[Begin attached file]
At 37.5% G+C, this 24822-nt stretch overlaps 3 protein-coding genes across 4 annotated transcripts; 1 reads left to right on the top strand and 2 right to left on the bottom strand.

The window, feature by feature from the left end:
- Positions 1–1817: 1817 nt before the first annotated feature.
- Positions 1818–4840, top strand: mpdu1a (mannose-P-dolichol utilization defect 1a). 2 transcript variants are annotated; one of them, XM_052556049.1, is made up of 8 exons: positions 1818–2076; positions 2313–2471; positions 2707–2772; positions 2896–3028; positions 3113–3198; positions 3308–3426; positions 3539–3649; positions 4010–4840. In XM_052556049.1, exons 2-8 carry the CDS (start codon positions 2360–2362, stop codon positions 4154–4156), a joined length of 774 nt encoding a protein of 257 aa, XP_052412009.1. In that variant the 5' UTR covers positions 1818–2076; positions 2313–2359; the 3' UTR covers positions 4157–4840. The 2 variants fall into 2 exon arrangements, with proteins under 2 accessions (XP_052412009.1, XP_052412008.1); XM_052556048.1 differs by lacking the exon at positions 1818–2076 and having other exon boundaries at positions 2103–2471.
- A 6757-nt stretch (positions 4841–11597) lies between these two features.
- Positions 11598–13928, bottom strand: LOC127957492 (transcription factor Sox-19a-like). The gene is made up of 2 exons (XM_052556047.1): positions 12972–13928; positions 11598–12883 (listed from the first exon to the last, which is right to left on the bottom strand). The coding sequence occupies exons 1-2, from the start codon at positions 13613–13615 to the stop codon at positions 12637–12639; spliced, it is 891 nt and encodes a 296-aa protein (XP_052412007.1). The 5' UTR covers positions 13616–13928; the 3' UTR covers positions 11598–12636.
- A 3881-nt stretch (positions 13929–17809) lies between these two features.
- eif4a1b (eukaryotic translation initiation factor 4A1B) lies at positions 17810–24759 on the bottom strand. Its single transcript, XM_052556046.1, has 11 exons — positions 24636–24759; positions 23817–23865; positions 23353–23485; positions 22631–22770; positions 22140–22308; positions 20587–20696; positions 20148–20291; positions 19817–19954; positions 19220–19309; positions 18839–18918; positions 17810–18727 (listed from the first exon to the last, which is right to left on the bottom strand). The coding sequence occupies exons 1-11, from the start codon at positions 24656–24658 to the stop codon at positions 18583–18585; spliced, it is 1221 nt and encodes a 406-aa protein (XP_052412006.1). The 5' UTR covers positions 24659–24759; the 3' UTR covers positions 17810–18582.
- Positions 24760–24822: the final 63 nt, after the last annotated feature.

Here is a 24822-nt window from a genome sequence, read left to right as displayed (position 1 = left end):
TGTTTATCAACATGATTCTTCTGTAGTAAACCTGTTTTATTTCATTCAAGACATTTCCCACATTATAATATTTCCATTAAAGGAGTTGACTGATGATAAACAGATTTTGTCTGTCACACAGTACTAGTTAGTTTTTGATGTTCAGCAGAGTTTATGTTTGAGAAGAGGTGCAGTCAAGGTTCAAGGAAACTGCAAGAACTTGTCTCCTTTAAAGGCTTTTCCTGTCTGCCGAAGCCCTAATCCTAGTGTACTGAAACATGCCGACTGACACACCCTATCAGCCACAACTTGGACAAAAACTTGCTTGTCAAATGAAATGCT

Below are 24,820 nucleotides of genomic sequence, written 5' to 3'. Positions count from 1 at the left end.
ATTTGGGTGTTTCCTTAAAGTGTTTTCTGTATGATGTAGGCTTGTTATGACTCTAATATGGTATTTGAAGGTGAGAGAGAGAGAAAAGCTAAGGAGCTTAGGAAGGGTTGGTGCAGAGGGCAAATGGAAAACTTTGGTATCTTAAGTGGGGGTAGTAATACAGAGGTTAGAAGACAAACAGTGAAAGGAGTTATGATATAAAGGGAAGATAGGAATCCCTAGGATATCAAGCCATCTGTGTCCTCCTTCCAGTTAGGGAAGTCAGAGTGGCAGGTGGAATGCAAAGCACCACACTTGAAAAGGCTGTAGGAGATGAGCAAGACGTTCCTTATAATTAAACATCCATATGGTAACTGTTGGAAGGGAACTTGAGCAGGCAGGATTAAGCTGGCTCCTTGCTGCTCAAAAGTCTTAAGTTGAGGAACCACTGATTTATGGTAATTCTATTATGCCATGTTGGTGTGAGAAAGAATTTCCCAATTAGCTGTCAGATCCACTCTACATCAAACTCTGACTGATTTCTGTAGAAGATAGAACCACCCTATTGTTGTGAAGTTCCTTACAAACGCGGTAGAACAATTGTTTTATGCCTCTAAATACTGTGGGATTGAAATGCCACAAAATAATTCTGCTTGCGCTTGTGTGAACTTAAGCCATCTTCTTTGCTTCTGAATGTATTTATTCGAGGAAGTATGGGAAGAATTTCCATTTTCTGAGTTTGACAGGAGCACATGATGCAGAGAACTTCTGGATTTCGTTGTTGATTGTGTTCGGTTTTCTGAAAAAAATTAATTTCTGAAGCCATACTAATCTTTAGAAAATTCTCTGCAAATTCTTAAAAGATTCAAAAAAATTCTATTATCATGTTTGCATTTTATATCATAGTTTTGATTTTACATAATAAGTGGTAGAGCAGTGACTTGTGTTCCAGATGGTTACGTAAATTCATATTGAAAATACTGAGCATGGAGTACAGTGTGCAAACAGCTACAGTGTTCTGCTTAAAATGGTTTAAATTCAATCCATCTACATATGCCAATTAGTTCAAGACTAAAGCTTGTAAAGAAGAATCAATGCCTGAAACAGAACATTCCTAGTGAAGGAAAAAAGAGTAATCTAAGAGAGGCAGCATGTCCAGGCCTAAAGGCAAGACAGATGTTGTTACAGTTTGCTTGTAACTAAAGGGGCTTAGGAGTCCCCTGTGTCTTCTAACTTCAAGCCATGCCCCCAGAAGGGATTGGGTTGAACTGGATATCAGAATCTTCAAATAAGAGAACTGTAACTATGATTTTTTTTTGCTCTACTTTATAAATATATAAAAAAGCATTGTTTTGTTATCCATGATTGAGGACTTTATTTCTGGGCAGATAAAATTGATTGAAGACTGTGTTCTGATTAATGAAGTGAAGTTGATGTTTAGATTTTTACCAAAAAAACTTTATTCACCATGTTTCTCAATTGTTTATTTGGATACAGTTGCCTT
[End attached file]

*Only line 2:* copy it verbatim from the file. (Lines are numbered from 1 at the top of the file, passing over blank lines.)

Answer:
The window, feature by feature from the left end: